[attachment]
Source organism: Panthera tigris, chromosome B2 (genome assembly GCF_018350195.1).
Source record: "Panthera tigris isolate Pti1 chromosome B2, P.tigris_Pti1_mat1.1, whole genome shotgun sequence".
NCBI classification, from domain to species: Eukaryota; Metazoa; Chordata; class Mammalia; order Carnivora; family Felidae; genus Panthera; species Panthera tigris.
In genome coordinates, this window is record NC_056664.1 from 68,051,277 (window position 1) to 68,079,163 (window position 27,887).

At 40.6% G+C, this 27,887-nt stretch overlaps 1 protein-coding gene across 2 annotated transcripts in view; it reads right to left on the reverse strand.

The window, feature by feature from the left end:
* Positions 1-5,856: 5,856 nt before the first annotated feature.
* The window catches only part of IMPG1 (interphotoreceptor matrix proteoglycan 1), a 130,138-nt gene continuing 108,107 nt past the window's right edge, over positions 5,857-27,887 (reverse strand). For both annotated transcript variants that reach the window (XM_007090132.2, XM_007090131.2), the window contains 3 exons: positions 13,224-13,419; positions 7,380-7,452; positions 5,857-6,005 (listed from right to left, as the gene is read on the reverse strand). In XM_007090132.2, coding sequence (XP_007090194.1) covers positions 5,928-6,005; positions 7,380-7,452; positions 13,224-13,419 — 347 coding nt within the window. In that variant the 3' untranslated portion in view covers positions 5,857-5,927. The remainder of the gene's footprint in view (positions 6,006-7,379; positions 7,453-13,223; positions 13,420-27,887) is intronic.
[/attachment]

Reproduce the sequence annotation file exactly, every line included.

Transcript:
Source organism: Panthera tigris, chromosome B2 (genome assembly GCF_018350195.1).
Source record: "Panthera tigris isolate Pti1 chromosome B2, P.tigris_Pti1_mat1.1, whole genome shotgun sequence".
NCBI classification, from domain to species: Eukaryota; Metazoa; Chordata; class Mammalia; order Carnivora; family Felidae; genus Panthera; species Panthera tigris.
In genome coordinates, this window is record NC_056664.1 from 68,051,277 (window position 1) to 68,079,163 (window position 27,887).

At 40.6% G+C, this 27,887-nt stretch overlaps 1 protein-coding gene across 2 annotated transcripts in view; it reads right to left on the reverse strand.

The window, feature by feature from the left end:
* Positions 1-5,856: 5,856 nt before the first annotated feature.
* The window catches only part of IMPG1 (interphotoreceptor matrix proteoglycan 1), a 130,138-nt gene continuing 108,107 nt past the window's right edge, over positions 5,857-27,887 (reverse strand). For both annotated transcript variants that reach the window (XM_007090132.2, XM_007090131.2), the window contains 3 exons: positions 13,224-13,419; positions 7,380-7,452; positions 5,857-6,005 (listed from right to left, as the gene is read on the reverse strand). In XM_007090132.2, coding sequence (XP_007090194.1) covers positions 5,928-6,005; positions 7,380-7,452; positions 13,224-13,419 — 347 coding nt within the window. In that variant the 3' untranslated portion in view covers positions 5,857-5,927. The remainder of the gene's footprint in view (positions 6,006-7,379; positions 7,453-13,223; positions 13,420-27,887) is intronic.